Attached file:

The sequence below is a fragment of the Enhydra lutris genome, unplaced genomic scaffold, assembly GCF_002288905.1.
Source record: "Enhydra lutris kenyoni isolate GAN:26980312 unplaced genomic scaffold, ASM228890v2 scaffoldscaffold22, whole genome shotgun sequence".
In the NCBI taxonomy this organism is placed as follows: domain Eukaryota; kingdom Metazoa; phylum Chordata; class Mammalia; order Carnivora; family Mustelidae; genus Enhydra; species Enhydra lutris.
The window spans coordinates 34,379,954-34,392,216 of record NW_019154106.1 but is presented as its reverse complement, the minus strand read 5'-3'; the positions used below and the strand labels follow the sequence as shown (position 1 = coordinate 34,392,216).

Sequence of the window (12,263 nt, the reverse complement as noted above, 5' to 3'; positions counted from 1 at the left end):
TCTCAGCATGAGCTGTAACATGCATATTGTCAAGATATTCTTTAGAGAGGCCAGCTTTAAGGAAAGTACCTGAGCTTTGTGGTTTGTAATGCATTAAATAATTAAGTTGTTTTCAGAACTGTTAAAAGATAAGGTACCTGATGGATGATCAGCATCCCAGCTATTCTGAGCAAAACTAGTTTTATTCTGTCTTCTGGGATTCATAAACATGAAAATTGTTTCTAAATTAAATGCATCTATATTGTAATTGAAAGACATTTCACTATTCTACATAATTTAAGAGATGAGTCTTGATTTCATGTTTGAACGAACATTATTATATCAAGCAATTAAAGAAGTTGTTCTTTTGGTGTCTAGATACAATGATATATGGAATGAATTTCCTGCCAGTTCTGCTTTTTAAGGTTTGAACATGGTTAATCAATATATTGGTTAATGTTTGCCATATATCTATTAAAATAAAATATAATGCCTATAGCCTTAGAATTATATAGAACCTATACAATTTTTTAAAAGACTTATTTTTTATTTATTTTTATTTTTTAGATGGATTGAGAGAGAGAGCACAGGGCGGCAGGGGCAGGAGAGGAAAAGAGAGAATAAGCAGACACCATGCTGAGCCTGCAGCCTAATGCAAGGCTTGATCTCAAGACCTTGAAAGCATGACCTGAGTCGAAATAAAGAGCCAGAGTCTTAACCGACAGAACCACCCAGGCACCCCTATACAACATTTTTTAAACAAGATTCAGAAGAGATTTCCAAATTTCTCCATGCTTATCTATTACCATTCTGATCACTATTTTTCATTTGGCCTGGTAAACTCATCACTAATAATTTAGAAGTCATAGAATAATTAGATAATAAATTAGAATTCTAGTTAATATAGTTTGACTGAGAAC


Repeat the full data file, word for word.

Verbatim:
The sequence below is a fragment of the Enhydra lutris genome, unplaced genomic scaffold, assembly GCF_002288905.1.
Source record: "Enhydra lutris kenyoni isolate GAN:26980312 unplaced genomic scaffold, ASM228890v2 scaffoldscaffold22, whole genome shotgun sequence".
In the NCBI taxonomy this organism is placed as follows: domain Eukaryota; kingdom Metazoa; phylum Chordata; class Mammalia; order Carnivora; family Mustelidae; genus Enhydra; species Enhydra lutris.
The window spans coordinates 34,379,954-34,392,216 of record NW_019154106.1 but is presented as its reverse complement, the minus strand read 5'-3'; the positions used below and the strand labels follow the sequence as shown (position 1 = coordinate 34,392,216).

Sequence of the window (12,263 nt, the reverse complement as noted above, 5' to 3'; positions counted from 1 at the left end):
TCTCAGCATGAGCTGTAACATGCATATTGTCAAGATATTCTTTAGAGAGGCCAGCTTTAAGGAAAGTACCTGAGCTTTGTGGTTTGTAATGCATTAAATAATTAAGTTGTTTTCAGAACTGTTAAAAGATAAGGTACCTGATGGATGATCAGCATCCCAGCTATTCTGAGCAAAACTAGTTTTATTCTGTCTTCTGGGATTCATAAACATGAAAATTGTTTCTAAATTAAATGCATCTATATTGTAATTGAAAGACATTTCACTATTCTACATAATTTAAGAGATGAGTCTTGATTTCATGTTTGAACGAACATTATTATATCAAGCAATTAAAGAAGTTGTTCTTTTGGTGTCTAGATACAATGATATATGGAATGAATTTCCTGCCAGTTCTGCTTTTTAAGGTTTGAACATGGTTAATCAATATATTGGTTAATGTTTGCCATATATCTATTAAAATAAAATATAATGCCTATAGCCTTAGAATTATATAGAACCTATACAATTTTTTAAAAGACTTATTTTTTATTTATTTTTATTTTTTAGATGGATTGAGAGAGAGAGCACAGGGCGGCAGGGGCAGGAGAGGAAAAGAGAGAATAAGCAGACACCATGCTGAGCCTGCAGCCTAATGCAAGGCTTGATCTCAAGACCTTGAAAGCATGACCTGAGTCGAAATAAAGAGCCAGAGTCTTAACCGACAGAACCACCCAGGCACCCCTATACAACATTTTTTAAACAAGATTCAGAAGAGATTTCCAAATTTCTCCATGCTTATCTATTACCATTCTGATCACTATTTTTCATTTGGCCTGGTAAACTCATCACTAATAATTTAGAAGTCATAGAATAATTAGATAATAAATTAGAATTCTAGTTAATATAGTTTGACTGAGAAC